Ghost Stories Keep the Roma Alive
Feb 28, 2020
For 500 years, the Latvian Roma people have been collecting berries in the Kurzeme forest. As one woman puts it, “a Roma without forest isn’t a Roma.”
The woman is part of a Roma family that Astra Zoldnere follows in her short documentary Blueberry Spirits. “It wasn’t easy to earn their trust,” she told me. “I had to live with them in the forest for a while.” Zoldnere traded in their currency—stories—by sharing some of her own. But she quickly realized that their tales were unlike hers, or any she’d ever heard before. They were ghost stories.
“I stepped out from the tent at night,” recounts a man in the film. “I was in a completely different place. One face appeared, and then another. I saw an old woman with a little girl in her arms … they’d been shot dead. Their anguished faces, cold eyes … how many people did the Germans shoot in the forest?”
Like this man’s nightmarish tale, which alludes to the mass murder of the Roma people by the Nazi regime during World War II, ghost stories are important elements of oral history in Roma culture. “Ghost stories help to maintain the community’s identity in the globalized world,” Zoldnere said. “Telling them brings together different generations.”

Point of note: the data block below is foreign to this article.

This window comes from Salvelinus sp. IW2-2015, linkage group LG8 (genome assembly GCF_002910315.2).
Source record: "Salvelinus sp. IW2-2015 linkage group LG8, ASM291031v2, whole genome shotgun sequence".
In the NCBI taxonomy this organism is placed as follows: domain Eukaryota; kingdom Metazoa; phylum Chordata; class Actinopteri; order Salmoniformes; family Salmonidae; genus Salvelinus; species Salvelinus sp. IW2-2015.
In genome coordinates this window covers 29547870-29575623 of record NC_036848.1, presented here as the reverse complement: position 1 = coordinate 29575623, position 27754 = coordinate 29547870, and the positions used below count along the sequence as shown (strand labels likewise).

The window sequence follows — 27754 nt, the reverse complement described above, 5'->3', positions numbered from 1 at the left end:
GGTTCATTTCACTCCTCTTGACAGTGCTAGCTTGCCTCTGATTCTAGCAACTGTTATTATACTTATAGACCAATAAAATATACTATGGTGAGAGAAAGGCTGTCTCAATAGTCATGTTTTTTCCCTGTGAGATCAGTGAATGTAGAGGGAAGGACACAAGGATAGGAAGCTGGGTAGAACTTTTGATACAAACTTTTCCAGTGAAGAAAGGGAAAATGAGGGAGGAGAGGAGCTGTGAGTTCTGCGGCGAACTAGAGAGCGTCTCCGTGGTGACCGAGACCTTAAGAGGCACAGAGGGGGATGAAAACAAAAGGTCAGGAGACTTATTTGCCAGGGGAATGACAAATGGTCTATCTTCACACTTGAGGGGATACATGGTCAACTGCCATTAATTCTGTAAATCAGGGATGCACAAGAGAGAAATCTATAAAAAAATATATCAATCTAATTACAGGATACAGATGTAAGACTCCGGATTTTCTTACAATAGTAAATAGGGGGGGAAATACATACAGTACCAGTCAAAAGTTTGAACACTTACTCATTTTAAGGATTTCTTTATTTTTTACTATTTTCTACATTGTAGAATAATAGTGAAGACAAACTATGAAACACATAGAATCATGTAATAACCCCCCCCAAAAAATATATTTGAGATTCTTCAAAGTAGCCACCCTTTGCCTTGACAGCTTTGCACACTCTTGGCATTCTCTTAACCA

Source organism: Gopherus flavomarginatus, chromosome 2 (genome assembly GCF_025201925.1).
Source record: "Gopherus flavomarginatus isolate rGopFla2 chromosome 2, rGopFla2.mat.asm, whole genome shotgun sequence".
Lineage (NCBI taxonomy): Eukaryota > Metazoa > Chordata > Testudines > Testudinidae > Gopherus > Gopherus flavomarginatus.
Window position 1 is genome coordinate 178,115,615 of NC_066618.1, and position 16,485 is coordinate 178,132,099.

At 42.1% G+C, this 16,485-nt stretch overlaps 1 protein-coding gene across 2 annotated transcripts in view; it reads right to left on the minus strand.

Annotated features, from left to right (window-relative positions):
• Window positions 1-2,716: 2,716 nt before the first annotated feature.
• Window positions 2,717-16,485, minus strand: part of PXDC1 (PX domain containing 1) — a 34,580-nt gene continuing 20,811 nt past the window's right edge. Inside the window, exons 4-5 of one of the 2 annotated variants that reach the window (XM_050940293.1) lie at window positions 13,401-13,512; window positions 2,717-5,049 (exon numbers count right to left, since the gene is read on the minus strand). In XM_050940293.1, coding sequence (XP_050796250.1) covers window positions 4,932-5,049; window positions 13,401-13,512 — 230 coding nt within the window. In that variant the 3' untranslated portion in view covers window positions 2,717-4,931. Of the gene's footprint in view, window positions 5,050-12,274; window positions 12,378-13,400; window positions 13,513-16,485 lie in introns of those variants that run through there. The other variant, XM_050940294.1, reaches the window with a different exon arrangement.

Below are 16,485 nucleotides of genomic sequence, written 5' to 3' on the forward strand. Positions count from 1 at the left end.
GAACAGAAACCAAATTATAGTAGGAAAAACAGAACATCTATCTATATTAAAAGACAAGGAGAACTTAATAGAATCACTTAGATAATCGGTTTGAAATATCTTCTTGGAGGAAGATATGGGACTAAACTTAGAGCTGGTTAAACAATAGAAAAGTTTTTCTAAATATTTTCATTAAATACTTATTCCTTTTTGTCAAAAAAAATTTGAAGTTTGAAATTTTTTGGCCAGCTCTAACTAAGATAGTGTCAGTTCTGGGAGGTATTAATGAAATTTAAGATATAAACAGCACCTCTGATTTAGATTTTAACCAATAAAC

The tales are woven from the loose fabric of time that characterizes itinerant life in Roma communities. Blueberry Spirits, too, feels like a film out of time, existing somewhere in the space between reality and dreams. Zoldnere evokes this feeling through poetic, eerie imagery of thick fog seeping through the pine trees and the moon slowly rising above the clouds.
“At first, I was surprised that the Roma live in a world where past, present, and future are so connected,” Zoldnere said. “Different times, places, and faces entwine to form a more circular existence.”
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Author: Emily Buder
About This Series
A showcase of cinematic short documentary films, curated by The Atlantic.